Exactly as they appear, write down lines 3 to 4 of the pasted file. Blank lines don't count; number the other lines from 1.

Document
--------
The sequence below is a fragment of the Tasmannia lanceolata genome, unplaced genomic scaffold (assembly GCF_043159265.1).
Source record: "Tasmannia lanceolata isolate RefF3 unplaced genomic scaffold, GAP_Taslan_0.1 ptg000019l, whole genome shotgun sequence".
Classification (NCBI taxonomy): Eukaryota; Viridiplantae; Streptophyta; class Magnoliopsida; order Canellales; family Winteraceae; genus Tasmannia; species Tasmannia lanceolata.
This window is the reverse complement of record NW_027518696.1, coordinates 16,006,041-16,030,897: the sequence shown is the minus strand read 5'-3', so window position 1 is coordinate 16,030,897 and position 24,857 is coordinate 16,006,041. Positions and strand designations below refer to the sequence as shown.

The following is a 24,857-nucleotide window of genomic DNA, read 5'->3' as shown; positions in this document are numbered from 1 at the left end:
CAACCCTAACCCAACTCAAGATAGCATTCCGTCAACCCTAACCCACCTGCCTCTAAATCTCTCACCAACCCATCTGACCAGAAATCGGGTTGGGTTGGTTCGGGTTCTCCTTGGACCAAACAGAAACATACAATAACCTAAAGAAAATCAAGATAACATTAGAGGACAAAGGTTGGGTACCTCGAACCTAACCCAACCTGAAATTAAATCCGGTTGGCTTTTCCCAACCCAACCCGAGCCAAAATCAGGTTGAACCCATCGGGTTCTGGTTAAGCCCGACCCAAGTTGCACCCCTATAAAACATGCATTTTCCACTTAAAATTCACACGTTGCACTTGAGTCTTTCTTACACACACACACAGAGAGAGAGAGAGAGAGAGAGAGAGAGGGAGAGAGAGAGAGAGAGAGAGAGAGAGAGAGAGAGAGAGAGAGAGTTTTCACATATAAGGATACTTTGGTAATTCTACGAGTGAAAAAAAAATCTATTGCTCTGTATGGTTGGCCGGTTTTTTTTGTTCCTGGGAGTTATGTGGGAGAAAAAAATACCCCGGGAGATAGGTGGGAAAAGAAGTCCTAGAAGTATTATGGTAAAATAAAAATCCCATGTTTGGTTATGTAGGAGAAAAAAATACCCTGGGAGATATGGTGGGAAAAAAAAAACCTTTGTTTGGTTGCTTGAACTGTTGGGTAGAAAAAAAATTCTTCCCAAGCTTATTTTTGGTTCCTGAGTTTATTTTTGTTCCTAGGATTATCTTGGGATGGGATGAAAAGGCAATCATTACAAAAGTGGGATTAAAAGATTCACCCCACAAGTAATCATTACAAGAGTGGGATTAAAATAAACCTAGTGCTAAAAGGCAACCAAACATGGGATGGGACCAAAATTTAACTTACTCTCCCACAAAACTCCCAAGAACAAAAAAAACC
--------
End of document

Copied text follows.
Classification (NCBI taxonomy): Eukaryota; Viridiplantae; Streptophyta; class Magnoliopsida; order Canellales; family Winteraceae; genus Tasmannia; species Tasmannia lanceolata.
This window is the reverse complement of record NW_027518696.1, coordinates 16,006,041-16,030,897: the sequence shown is the minus strand read 5'-3', so window position 1 is coordinate 16,030,897 and position 24,857 is coordinate 16,006,041. Positions and strand designations below refer to the sequence as shown.